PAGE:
Before the CWG, authorities “moved” – a euphemism for “kicked out” – over one lakh homeless – more than a third of the city’s homeless – from night shelters, and demolished hundreds of homes. Bamboo clusters were planted to hide slums from tourists. And most of the apathetic Delhi populace were ignorant of it, or rather chose to look the other way, because admitting connivance in the oppression – to use a mild word – was uncomfortable, but rejoicing in the online communities touting CWG and thrashing naysayers was a sudden fad, easy to defend in the name of “national pride”. The shanties built for the workers out of iron sheets and tarpaulin burned like an oven in the Delhi summer, when the preparations were well under way. Bricks were used, not to build the migrant labour camps, but to hide the camps from the city life behind high walls. The message sent out by the authorities – it’s OK for the labourers – who built the very Commonwealth Games which the people are so proud of – to burn in the shanties and die of Dengue but it’s NOT OKAY for their abhorrent condition to be visible to the city people and the foreign tourists and athletes that the Games would bring along. And then 85% of the people living comfortably in the metros say that the Games have enhanced the status of India in the global community! Bah!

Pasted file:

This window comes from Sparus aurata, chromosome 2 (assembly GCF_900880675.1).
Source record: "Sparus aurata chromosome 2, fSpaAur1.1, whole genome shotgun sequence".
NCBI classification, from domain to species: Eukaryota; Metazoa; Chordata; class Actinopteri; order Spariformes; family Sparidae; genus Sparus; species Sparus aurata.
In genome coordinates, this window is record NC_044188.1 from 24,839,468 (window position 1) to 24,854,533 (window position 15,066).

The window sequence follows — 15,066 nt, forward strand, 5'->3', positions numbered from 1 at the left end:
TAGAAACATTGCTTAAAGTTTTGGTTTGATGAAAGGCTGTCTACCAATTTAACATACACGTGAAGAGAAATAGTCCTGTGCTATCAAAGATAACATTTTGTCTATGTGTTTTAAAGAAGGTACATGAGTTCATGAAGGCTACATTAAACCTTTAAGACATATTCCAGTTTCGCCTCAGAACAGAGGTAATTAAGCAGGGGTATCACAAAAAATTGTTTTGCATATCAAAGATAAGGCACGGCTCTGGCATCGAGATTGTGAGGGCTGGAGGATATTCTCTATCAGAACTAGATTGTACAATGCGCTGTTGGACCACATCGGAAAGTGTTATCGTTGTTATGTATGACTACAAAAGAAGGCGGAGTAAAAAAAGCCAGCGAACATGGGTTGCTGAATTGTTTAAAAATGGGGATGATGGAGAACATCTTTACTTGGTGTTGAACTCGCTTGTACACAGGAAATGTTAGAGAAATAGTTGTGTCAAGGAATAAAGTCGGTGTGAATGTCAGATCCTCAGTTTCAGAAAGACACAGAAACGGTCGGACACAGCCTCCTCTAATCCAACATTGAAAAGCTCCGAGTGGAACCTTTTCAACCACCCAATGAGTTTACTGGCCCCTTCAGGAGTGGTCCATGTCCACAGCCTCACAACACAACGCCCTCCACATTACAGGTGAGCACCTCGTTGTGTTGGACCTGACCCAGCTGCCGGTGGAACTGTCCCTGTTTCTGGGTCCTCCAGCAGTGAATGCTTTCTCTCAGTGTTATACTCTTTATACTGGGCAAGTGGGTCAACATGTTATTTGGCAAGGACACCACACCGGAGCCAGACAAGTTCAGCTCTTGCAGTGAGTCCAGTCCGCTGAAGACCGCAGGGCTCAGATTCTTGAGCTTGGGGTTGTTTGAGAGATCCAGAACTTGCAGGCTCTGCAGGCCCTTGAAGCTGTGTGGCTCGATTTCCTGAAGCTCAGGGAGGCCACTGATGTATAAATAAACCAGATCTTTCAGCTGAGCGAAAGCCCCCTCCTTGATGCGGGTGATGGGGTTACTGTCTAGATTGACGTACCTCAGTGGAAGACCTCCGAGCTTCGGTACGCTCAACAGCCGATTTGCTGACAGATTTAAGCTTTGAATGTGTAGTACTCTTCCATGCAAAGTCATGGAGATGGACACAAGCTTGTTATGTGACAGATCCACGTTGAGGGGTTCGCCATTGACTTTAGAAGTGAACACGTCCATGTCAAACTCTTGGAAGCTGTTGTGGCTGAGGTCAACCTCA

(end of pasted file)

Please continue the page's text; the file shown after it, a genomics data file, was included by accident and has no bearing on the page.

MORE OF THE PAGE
In this light, when one looks at the past that was the Commonwealth Games and looks to the future where unabashedly 82% of the people want India to make a claim for hosting 2020 Olympics, I, for one, feel ashamed for inadvertently being a part of a system where the rich grow richer, the poor are left behind and the middle class latches its wagon onto that of the rich, and hopes to be one them someday, not giving a fig as to what happens to the destitute and the misfortunate – that form more than half of this country. Since liberalisation, India has leapfrogged many a nations to reach the forefront of this inane race to be the first, to appear to best China, to have an even greater “growth-rate” (I cannot think of a better oxymoron!). Admitted, the reforms might have given some impetus to infrastructure and industrialisation. But, as countless examples in history have served, a nation cannot be called “great” if it ceases to care about its voiceless and marginalised. India’s standing in the world community cannot be measured by the “success” of major events like CWG or even Olympics, but by providing basic livelihood to the 450 million, surviving on the brink of oblivion.